When and where did the outlines of our modern age first become discernible in British fiction? There is a case to be made for 1766 and the publication of The Vicar of Wakefield.
Oliver Goldsmith’s novel appeared just 10 years before Adam Smith’s Wealth of Nations, which argued strongly in favour of free markets and the economic benefits of unrestricted trade within and between states (in the same year, 1776, British trade restrictions and taxes led to the American Declaration of Independence).
Smith had very little to say about the moral and spiritual dangers of increased commercialism. Perhaps he never read The Vicar of Wakefield, because Goldsmith portrayed them as a threat.
Two hundred and fifty years later we are used to being lectured on the subject by our religious leaders. Only last month the Archbishops of Canterbury and York warned of “rampant consumerism and individualism” and the invidious doctrine of “every person for themselves”. But in 1766 the idea that untrammelled commercialism might lead to trouble was less clearly defined – despite warning signs such as the South Sea Bubble earlier in the century.
Mainstream Protestant thinking was tolerant of commerce, seeing it as broadly compatible with Christian virtues such as thrift, industry and prudence. However, Goldsmith was uneasy about its unsettling effect on individuals and families.
Early in The Vicar of Wakefield we learn that the ever-sanguine hero, Dr Primrose, has been ruined by a failed investment with a merchant who has run off with all his money. This forces the family to move away from its comfortable and happy home so the vicar can take up “a small Cure of fifteen pounds a year … in a distant neighbourhood”. So begins a rapid decline in his fortunes, which leads to the moral and physical disintegration of the family and his eventual incarceration in debtors’ gaol.
In one of the book’s most telling scenes, the vicar’s wife refers to the times as an “age of self interest”. This is a reference to the fact that well-off young women are much more likely to make good marriages than poor but respectable girls like her daughters. However, she also hints at the increasingly mercantile nature of the 18th century, when commerce and capital were taking over from landed wealth as the main drivers of economic growth, and “good breeding” was no longer enough to ensure a good match.
As Paul Langford notes in the Oxford Illustrated History of Britain (1984): “…land was only one form of property and not necessarily the most important. Even at the beginning of the [18th] century the primacy of land was diminishing… In fact, the land itself was merely part of the general commercialization of the English economy; in its exploitation and its improvement, it was increasingly treated exactly like an investment in stock, in trade, and in manufacturing.”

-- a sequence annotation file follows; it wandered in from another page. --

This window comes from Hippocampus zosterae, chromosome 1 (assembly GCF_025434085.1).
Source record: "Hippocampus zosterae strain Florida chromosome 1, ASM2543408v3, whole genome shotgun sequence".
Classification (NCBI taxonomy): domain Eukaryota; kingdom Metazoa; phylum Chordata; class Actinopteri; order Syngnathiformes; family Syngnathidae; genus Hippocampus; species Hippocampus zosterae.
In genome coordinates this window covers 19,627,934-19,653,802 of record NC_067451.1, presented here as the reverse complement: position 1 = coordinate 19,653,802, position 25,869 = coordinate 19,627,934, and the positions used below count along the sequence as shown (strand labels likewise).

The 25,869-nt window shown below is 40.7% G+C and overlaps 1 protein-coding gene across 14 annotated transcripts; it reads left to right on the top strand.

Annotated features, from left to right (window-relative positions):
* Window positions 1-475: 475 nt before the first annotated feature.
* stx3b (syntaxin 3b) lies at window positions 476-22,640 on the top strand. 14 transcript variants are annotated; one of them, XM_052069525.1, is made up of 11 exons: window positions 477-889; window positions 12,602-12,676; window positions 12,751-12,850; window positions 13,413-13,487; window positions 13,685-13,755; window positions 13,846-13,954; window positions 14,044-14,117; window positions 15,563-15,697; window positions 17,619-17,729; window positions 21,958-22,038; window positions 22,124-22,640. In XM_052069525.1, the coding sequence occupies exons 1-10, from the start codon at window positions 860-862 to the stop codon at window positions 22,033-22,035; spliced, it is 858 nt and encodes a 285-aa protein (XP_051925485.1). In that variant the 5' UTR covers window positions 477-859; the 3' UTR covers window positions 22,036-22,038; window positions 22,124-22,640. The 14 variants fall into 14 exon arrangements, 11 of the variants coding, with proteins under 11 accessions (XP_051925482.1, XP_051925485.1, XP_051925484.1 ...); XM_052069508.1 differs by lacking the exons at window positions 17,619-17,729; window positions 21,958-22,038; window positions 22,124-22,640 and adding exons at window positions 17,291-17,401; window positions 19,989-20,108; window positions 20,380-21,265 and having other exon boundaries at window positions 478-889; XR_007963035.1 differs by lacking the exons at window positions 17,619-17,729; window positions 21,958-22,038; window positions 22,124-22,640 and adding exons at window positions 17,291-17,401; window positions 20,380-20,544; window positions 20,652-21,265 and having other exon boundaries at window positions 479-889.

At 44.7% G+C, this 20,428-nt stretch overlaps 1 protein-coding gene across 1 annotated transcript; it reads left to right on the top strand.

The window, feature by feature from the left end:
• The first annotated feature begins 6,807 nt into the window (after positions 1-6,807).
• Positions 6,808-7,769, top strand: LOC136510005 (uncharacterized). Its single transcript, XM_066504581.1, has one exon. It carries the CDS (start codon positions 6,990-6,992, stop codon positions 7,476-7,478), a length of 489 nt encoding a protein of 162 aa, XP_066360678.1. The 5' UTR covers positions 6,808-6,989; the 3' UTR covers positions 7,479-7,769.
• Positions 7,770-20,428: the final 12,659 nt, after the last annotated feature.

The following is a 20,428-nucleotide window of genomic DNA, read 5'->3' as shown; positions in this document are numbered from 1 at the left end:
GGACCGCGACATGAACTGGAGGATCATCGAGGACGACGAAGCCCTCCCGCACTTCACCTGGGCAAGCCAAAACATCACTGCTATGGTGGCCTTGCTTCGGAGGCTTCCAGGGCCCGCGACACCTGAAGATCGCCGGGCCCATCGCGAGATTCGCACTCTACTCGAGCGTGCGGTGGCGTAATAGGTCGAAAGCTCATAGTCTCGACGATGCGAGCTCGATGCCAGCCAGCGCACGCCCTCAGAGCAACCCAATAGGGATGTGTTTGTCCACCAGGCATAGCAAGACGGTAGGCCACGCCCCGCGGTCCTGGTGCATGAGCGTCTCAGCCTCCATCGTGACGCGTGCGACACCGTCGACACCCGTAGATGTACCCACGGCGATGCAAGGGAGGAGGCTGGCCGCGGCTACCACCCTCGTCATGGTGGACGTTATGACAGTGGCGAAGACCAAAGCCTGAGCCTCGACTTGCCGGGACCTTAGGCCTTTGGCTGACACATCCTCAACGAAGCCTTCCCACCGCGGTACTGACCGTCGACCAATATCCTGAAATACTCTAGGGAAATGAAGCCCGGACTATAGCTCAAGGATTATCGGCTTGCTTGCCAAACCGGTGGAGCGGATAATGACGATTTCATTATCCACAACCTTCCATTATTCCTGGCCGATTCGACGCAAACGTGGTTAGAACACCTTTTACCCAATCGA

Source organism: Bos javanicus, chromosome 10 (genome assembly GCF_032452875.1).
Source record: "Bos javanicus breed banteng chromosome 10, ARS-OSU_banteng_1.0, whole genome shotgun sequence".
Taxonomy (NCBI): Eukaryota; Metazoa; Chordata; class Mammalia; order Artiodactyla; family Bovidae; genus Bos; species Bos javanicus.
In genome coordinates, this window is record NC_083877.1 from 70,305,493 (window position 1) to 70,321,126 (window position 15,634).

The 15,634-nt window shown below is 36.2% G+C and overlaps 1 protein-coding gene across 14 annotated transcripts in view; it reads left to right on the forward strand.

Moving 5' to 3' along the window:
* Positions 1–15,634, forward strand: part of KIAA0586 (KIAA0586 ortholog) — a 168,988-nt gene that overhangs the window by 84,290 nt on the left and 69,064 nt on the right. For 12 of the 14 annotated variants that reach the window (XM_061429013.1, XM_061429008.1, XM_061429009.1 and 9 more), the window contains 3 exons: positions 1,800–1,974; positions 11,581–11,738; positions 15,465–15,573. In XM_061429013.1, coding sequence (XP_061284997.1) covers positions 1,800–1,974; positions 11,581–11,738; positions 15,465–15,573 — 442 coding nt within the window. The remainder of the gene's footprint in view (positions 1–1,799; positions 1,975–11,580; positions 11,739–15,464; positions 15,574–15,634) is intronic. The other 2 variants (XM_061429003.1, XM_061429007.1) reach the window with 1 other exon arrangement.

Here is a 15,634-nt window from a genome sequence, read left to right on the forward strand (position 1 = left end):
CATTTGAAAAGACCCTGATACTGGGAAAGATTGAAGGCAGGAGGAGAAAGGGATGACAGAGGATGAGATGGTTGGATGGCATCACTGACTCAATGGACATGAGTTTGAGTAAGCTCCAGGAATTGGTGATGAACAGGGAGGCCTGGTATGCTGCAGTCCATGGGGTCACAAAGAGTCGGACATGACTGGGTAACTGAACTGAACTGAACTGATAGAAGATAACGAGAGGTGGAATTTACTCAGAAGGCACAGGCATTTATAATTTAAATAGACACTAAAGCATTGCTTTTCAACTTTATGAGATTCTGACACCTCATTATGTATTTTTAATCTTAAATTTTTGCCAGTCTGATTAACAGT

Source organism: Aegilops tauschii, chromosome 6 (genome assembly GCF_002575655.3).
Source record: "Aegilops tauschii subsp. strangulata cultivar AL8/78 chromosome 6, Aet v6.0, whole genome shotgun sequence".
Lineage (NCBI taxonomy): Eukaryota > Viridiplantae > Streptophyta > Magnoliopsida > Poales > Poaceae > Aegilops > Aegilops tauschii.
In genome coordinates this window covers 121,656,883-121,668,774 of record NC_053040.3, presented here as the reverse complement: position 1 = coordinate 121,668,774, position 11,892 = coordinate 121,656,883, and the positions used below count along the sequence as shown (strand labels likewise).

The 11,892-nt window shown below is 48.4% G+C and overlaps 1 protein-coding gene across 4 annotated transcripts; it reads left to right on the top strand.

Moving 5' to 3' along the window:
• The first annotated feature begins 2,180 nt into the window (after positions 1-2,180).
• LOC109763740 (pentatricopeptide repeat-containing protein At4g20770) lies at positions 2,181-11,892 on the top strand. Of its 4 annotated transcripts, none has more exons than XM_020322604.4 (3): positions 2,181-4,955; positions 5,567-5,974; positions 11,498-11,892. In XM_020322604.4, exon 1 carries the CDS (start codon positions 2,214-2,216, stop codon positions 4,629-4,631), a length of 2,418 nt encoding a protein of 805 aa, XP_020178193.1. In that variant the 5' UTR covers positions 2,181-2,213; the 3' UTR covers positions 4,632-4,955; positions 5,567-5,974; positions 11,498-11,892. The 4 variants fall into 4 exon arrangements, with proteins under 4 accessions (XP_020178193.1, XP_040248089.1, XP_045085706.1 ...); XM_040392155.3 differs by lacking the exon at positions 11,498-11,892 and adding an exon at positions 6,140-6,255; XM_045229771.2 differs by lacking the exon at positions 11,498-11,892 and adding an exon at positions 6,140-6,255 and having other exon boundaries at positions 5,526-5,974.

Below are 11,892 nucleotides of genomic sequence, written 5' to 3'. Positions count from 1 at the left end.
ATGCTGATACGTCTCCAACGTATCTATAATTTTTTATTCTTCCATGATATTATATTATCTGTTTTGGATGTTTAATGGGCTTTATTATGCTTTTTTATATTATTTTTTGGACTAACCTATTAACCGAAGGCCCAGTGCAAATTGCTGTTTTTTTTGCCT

If Dr Primrose had lived 150 years earlier, his private income would probably have come from farming and rents paid by people working the land on his behalf. However, he has been swept along by the “age of self-interest” and tempted into unwise investments. Although natives of the age, he and his family are particularly unsuited to thrive in it and are easy prey for people who seek to profit from their innocence and gullibility.
Goldsmith goes to great and humorous lengths to demonstrate how blind faith in commerce can lead to moral and economic ruin, as when Moses Primrose “invests” money from the sale of his father’s horse in the purchase of a box of spectacles, which he intends to sell for a profit; inevitably this does not materialise.
The author portrays the desire for wealth as a corrupting influence. Mrs Primrose and her daughters are deceived by the ostentatiously wealthy but wicked Mr Thornhill, while failing to recognise the merits of the virtuous and modest Mr Burchell, who conceals his own wealth.
The central theme of The Vicar of Wakefield is that religion, virtue and family life are the only true bulwarks against the corrupting effects of commerce and the desire for profit. It is a message that might easily have come straight from the mouths, or pens, of Archbishops Welby and Sentamu in 2015, and could easily be applied to our own “age of self interest”.